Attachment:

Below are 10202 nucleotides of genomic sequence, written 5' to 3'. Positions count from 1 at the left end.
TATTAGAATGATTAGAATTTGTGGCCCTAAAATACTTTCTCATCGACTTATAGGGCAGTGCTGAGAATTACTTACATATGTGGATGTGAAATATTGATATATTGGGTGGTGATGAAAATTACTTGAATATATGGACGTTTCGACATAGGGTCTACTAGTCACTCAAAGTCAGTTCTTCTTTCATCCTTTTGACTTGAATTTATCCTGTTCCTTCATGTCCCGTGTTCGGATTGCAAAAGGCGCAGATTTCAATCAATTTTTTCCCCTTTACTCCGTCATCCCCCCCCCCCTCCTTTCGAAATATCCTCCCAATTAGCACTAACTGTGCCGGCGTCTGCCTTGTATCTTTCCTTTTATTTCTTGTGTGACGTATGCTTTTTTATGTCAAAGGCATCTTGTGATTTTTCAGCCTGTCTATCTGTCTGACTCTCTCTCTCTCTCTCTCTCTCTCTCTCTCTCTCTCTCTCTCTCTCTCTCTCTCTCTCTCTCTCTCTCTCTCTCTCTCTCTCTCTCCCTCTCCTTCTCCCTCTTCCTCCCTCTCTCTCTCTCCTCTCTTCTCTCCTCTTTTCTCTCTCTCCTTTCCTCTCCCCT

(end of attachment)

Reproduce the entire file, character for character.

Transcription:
Below are 10202 nucleotides of genomic sequence, written 5' to 3'. Positions count from 1 at the left end.
TATTAGAATGATTAGAATTTGTGGCCCTAAAATACTTTCTCATCGACTTATAGGGCAGTGCTGAGAATTACTTACATATGTGGATGTGAAATATTGATATATTGGGTGGTGATGAAAATTACTTGAATATATGGACGTTTCGACATAGGGTCTACTAGTCACTCAAAGTCAGTTCTTCTTTCATCCTTTTGACTTGAATTTATCCTGTTCCTTCATGTCCCGTGTTCGGATTGCAAAAGGCGCAGATTTCAATCAATTTTTTCCCCTTTACTCCGTCATCCCCCCCCCCCTCCTTTCGAAATATCCTCCCAATTAGCACTAACTGTGCCGGCGTCTGCCTTGTATCTTTCCTTTTATTTCTTGTGTGACGTATGCTTTTTTATGTCAAAGGCATCTTGTGATTTTTCAGCCTGTCTATCTGTCTGACTCTCTCTCTCTCTCTCTCTCTCTCTCTCTCTCTCTCTCTCTCTCTCTCTCTCTCTCTCTCTCTCTCTCTCTCTCTCTCTCTCTCTCCCTCTCCTTCTCCCTCTTCCTCCCTCTCTCTCTCTCCTCTCTTCTCTCCTCTTTTCTCTCTCTCCTTTCCTCTCCCCT